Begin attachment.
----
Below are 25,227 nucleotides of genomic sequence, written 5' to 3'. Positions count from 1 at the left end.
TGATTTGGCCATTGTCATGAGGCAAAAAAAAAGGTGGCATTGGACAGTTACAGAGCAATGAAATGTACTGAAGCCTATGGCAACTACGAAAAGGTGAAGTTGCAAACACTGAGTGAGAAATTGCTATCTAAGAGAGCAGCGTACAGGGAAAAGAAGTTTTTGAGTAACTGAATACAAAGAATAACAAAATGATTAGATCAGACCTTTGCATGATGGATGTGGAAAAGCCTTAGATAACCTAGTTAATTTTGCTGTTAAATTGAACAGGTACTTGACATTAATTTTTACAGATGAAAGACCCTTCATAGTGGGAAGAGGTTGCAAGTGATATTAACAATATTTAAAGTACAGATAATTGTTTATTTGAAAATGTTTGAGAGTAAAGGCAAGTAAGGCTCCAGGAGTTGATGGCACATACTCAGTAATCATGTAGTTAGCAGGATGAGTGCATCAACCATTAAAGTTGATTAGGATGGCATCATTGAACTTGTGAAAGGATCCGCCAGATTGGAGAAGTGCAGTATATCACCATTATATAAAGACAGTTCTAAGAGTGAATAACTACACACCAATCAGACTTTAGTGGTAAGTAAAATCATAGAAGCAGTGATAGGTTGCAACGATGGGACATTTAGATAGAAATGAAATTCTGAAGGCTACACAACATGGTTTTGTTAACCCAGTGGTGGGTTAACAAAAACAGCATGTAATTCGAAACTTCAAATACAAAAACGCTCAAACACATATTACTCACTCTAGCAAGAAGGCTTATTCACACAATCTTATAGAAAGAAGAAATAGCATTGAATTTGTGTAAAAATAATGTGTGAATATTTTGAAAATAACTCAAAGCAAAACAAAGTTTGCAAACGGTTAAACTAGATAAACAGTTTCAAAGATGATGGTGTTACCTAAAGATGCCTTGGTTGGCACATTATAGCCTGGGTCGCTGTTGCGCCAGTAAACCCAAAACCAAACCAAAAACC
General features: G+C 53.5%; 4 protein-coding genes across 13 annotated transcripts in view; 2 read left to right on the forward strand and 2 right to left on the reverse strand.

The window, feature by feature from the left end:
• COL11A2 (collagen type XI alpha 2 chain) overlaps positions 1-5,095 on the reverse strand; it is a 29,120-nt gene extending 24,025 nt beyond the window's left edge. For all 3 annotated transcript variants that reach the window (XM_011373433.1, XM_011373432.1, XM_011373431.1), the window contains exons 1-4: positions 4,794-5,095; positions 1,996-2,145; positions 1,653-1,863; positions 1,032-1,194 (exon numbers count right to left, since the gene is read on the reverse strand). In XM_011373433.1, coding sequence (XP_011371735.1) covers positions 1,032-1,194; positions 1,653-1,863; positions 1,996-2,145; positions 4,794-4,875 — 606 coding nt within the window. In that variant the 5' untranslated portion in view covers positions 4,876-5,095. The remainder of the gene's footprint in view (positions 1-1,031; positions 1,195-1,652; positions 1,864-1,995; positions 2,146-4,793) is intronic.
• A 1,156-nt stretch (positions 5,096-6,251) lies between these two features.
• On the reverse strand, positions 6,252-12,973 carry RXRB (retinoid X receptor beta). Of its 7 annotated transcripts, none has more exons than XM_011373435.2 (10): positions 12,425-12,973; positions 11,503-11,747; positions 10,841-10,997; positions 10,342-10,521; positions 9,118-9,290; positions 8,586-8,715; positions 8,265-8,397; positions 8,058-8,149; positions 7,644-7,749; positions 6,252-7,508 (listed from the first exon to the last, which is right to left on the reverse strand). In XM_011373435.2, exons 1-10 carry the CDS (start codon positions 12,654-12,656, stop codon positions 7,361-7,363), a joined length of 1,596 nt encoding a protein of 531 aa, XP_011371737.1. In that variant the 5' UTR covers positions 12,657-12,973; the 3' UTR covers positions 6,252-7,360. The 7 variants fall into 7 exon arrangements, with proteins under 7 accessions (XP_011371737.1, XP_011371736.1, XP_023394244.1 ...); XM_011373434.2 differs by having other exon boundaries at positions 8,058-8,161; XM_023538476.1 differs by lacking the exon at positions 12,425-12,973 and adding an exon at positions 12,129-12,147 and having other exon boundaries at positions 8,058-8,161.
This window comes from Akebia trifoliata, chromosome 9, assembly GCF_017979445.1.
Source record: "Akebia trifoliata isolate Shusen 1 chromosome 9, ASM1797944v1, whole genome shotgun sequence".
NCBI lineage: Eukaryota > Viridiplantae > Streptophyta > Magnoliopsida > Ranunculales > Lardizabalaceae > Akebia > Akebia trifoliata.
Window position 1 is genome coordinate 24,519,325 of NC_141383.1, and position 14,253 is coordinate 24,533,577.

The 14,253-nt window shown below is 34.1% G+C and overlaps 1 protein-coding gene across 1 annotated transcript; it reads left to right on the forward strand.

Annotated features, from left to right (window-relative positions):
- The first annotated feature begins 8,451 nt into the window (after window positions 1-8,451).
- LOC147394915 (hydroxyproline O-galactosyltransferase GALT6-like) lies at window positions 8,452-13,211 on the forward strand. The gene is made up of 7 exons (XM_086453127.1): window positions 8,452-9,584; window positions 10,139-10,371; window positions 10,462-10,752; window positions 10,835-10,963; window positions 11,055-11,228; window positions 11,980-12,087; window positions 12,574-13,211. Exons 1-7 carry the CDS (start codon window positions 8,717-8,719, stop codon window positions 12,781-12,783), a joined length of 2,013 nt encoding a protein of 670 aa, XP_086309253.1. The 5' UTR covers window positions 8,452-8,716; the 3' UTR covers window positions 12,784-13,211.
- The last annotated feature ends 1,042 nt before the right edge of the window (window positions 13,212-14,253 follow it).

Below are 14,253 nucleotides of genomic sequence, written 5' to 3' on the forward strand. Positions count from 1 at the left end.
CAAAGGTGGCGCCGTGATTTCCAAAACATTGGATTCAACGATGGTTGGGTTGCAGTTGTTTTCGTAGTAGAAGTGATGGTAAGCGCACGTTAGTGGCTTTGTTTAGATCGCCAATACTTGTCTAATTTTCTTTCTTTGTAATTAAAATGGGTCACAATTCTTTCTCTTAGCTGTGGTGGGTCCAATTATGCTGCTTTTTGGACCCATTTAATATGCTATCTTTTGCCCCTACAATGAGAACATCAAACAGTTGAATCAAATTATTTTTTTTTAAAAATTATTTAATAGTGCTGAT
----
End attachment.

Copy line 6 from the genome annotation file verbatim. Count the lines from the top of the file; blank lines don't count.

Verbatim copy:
• A 1,156-nt stretch (positions 5,096-6,251) lies between these two features.